from personconns m;

Here’s our top suspects.  First lets look at the raw data.

image

All of this just to say that I too found Paul Revere! Yay!  Sorry Paul, you’re a hero to us.  Lets go ahead and visualize this.  It is very clear who our field operatives should lean into right?  All this without invading anyone’s privacy!

image

 

9. Interestingly, we can build an additional script on this and determine which organizations should be deemed suspect by the influence its members have on the population as follows.  Lets create a view to keep things neat.

create or replace view orgconns as
select  z.name, count(distinct e.name) numconns
from    org z
        — Lets get all the users for this org
        inner join orgperson x on z.idorg = x.idorg
        inner join person a on x.idperson = a.idperson
        — Lets join person to orgs he belongs to
        inner join orgperson b on a.idperson = b.idperson
        inner join org c on b.idorg = c.idorg
        — Lets join this org to other persons
        inner join orgperson d on c.idorg = d.idorg
        inner join person e on d.idperson = e.idperson
where   1=1
and     a.idperson <> d.idperson
group by z.name
order by 2 desc;

Just as before, we can rank the set of our findings for our field agents with this script!

select (select count(distinct numconns) from orgconns where numconns >= m.numconns) rank, m.name, numconns
from orgconns m;

The results of this do not prove as interesting as the person connections but the at least help us narrow down the work.  Remember, we only have 254 persons and 7 organizations.

 image

Not a clear result here, for the most part, all organizations seem to be similarly influential.  Our visual further exposes this.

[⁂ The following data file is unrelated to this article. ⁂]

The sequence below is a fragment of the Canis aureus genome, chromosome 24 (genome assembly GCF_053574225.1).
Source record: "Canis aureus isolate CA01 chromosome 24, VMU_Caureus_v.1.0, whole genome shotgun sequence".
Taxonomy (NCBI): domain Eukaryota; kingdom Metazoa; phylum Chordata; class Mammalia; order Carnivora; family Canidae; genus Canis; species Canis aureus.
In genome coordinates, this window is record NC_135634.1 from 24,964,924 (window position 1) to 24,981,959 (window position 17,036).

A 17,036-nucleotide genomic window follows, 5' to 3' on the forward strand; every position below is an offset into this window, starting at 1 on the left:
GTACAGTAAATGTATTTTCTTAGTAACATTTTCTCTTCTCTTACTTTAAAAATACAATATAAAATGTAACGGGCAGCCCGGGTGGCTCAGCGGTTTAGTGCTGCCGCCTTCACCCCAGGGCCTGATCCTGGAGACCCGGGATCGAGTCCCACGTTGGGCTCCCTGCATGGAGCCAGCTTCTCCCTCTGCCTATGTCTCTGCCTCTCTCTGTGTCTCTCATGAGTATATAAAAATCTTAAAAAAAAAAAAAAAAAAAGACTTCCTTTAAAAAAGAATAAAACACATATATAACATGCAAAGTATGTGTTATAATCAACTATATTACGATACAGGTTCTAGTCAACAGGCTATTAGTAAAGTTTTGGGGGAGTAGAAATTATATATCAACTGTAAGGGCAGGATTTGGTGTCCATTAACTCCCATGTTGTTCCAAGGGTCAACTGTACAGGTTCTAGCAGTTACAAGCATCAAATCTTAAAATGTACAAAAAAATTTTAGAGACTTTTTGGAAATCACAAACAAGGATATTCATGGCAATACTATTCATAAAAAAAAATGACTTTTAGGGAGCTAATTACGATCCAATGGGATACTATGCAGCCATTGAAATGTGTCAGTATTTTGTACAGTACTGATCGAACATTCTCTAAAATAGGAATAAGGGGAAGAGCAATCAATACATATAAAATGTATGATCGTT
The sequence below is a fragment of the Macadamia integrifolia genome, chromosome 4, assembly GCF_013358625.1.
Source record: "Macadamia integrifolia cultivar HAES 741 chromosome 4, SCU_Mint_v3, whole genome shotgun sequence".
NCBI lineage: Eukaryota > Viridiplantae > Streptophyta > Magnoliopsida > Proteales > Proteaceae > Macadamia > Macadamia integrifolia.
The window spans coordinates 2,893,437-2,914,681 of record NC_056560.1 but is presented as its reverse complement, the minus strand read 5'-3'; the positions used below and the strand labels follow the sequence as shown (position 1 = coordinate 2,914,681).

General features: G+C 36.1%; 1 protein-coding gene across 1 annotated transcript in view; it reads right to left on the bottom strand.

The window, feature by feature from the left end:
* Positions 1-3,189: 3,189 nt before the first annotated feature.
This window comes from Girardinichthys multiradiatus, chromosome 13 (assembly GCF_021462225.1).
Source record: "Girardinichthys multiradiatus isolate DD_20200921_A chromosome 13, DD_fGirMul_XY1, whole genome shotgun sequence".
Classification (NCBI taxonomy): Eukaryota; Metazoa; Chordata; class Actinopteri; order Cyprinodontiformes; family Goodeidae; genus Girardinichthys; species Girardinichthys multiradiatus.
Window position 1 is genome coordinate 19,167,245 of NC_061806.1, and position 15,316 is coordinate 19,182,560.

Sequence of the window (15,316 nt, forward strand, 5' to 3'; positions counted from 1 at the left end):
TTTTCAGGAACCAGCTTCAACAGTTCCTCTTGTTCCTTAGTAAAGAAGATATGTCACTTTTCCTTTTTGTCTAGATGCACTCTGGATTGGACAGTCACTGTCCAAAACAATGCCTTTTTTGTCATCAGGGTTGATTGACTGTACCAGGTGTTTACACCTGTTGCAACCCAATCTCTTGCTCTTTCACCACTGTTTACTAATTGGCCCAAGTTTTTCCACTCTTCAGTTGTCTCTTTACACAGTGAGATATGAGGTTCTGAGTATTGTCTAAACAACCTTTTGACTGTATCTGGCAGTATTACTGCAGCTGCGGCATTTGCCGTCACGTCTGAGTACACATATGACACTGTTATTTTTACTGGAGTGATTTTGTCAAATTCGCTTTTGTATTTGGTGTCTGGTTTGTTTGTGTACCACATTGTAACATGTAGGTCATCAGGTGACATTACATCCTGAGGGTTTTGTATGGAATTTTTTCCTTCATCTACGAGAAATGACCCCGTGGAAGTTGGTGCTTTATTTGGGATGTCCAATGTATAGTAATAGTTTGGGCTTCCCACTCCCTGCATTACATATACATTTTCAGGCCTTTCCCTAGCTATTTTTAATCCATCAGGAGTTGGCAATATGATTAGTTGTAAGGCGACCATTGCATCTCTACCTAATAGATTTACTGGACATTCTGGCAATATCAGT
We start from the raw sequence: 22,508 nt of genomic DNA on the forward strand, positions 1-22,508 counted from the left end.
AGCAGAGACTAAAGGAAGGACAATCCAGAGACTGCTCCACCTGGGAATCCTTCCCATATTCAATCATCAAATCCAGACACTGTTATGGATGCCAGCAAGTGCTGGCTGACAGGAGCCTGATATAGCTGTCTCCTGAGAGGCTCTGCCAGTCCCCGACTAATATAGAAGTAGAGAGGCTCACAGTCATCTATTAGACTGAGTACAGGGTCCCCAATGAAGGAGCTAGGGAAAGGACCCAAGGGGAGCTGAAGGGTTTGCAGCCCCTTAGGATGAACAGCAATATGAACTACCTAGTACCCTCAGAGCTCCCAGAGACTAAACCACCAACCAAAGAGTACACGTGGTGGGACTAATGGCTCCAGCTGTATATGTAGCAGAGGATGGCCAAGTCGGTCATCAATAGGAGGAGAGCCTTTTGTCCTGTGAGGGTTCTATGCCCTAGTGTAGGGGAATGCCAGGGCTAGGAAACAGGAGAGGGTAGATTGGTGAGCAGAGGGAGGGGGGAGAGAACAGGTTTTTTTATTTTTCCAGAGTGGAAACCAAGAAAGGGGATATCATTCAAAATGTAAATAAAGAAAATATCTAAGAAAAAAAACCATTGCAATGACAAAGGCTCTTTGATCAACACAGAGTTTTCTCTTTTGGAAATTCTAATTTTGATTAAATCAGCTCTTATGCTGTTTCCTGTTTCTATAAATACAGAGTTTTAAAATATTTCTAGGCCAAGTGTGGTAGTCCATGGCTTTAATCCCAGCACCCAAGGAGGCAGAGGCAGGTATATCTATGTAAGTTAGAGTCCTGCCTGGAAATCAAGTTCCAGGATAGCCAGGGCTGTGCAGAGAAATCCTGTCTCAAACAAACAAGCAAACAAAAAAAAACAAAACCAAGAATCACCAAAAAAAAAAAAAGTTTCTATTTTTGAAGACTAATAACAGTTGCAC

image

Just for kicks, I decided to create a few views to derive the original matrix of data from our SQL. This one provides us with the user/organizations matrix we started with.  This would prove useful in further analysis.

create or replace view membershipmatrix as

select    concat_ws(‘ ‘, SUBSTRING_INDEX(a.name, ‘.’,-1),  SUBSTRING_INDEX(a.name, ‘.’,1)) Person,
          SUBSTRING_INDEX(a.name, ‘.’,-1) FName,
          SUBSTRING_INDEX(a.name, ‘.’,1) LName,
          sum(case when b.idorg = 1 then 1 else 0 end) StAndrewsLodge ,
          sum(case when b.idorg = 2 then 1 else 0 end) LoyalNine,
          sum(case when b.idorg = 3 then 1 else 0 end) NorthCaucus,
          sum(case when b.idorg = 4 then 1 else 0 end) LongRoomClub,
          sum(case when b.idorg = 5 then 1 else 0 end) TeaParty,
          sum(case when b.idorg = 6 then 1 else 0 end) BostonCommittee,
          sum(case when b.idorg = 7 then 1 else 0 end) LondonEnemies
from      person a left join orgperson b on a.idperson = b.idperson
          left join org c on c.idorg = b.idorg
group by a.name
order by  SUBSTRING_INDEX(a.name, ‘.’,1),  SUBSTRING_INDEX(a.name, ‘.’,-1);

For example, this will enable us to follow on Kieran’s post finding organizations persons have in common as shown.

select    a.Person PersonA,
          b.Person PersonB,
          case when a.StAndrewsLodge + b.StAndrewsLodge = 2 then 1 else 0 end +
          case when a.LoyalNine + b.LoyalNine = 2 then 1 else 0 end +
          case when a.NorthCaucus + b.NorthCaucus = 2 then 1 else 0 end +
          case when a.LongRoomClub + b.LongRoomClub = 2 then 1 else 0 end +
          case when a.TeaParty + b.TeaParty = 2 then 1 else 0 end +
          case when a.BostonCommittee + b.BostonCommittee = 2 then 1 else 0 end +
          case when a.LondonEnemies + b.LondonEnemies = 2 then 1 else 0 end Connections
from      membershipmatrix a cross join membershipmatrix b
where    a.person <> b.person
order by  a.lname, a.fname, b.lname, b.fname

With only seven organizations, writing a sql query to do the equivalent organization matrix is no trouble at all.  It is a bit lengthy for post thou, you can always pick up script here.

Instead, have a look at the set it returns. At a glance, we see how many persons any two organizations have in common.

image

It was good to follow thru something fun like this.  Thanks for reading.

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One thought on “I Too Found Paul Revere

  1. Pingback: Many To Many Relationships in Tableau | Mario Talavera Writes